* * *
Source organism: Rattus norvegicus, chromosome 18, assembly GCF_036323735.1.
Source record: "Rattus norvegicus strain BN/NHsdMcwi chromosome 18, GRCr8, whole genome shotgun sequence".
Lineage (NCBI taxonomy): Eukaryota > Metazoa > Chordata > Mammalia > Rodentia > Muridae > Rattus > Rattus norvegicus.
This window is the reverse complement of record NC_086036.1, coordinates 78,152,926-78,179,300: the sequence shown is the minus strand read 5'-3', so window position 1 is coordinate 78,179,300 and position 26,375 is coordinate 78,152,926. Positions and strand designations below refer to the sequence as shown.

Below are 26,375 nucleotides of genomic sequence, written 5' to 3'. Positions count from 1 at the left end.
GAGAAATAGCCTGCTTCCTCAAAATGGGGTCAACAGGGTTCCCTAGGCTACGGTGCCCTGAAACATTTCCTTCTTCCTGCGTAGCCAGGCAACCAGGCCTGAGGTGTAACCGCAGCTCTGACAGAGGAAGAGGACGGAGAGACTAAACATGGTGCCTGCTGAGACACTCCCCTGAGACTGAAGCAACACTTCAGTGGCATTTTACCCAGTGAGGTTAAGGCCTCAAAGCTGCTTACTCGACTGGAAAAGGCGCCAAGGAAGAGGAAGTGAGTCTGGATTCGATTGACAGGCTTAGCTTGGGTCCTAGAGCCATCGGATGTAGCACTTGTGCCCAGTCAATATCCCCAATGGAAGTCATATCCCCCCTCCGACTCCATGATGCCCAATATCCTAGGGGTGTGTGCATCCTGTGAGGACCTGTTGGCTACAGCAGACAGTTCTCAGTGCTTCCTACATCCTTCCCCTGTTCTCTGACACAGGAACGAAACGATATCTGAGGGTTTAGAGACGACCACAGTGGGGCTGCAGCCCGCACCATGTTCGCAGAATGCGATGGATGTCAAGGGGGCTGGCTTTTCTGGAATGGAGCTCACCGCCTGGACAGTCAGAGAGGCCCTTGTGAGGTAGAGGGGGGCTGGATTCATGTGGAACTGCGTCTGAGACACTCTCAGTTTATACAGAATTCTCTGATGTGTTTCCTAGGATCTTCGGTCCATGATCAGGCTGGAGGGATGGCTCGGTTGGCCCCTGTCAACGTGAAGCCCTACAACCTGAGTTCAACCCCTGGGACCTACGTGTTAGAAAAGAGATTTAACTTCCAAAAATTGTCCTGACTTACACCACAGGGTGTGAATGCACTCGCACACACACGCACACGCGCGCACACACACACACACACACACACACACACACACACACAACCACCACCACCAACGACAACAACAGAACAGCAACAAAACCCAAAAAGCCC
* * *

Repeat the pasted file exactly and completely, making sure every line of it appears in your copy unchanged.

Source organism: Rattus norvegicus, chromosome 18, assembly GCF_036323735.1.
Source record: "Rattus norvegicus strain BN/NHsdMcwi chromosome 18, GRCr8, whole genome shotgun sequence".
Lineage (NCBI taxonomy): Eukaryota > Metazoa > Chordata > Mammalia > Rodentia > Muridae > Rattus > Rattus norvegicus.
This window is the reverse complement of record NC_086036.1, coordinates 78,152,926-78,179,300: the sequence shown is the minus strand read 5'-3', so window position 1 is coordinate 78,179,300 and position 26,375 is coordinate 78,152,926. Positions and strand designations below refer to the sequence as shown.

Below are 26,375 nucleotides of genomic sequence, written 5' to 3'. Positions count from 1 at the left end.
GAGAAATAGCCTGCTTCCTCAAAATGGGGTCAACAGGGTTCCCTAGGCTACGGTGCCCTGAAACATTTCCTTCTTCCTGCGTAGCCAGGCAACCAGGCCTGAGGTGTAACCGCAGCTCTGACAGAGGAAGAGGACGGAGAGACTAAACATGGTGCCTGCTGAGACACTCCCCTGAGACTGAAGCAACACTTCAGTGGCATTTTACCCAGTGAGGTTAAGGCCTCAAAGCTGCTTACTCGACTGGAAAAGGCGCCAAGGAAGAGGAAGTGAGTCTGGATTCGATTGACAGGCTTAGCTTGGGTCCTAGAGCCATCGGATGTAGCACTTGTGCCCAGTCAATATCCCCAATGGAAGTCATATCCCCCCTCCGACTCCATGATGCCCAATATCCTAGGGGTGTGTGCATCCTGTGAGGACCTGTTGGCTACAGCAGACAGTTCTCAGTGCTTCCTACATCCTTCCCCTGTTCTCTGACACAGGAACGAAACGATATCTGAGGGTTTAGAGACGACCACAGTGGGGCTGCAGCCCGCACCATGTTCGCAGAATGCGATGGATGTCAAGGGGGCTGGCTTTTCTGGAATGGAGCTCACCGCCTGGACAGTCAGAGAGGCCCTTGTGAGGTAGAGGGGGGCTGGATTCATGTGGAACTGCGTCTGAGACACTCTCAGTTTATACAGAATTCTCTGATGTGTTTCCTAGGATCTTCGGTCCATGATCAGGCTGGAGGGATGGCTCGGTTGGCCCCTGTCAACGTGAAGCCCTACAACCTGAGTTCAACCCCTGGGACCTACGTGTTAGAAAAGAGATTTAACTTCCAAAAATTGTCCTGACTTACACCACAGGGTGTGAATGCACTCGCACACACACGCACACGCGCGCACACACACACACACACACACACACACACACACACACAACCACCACCACCAACGACAACAACAGAACAGCAACAAAACCCAAAAAGCCC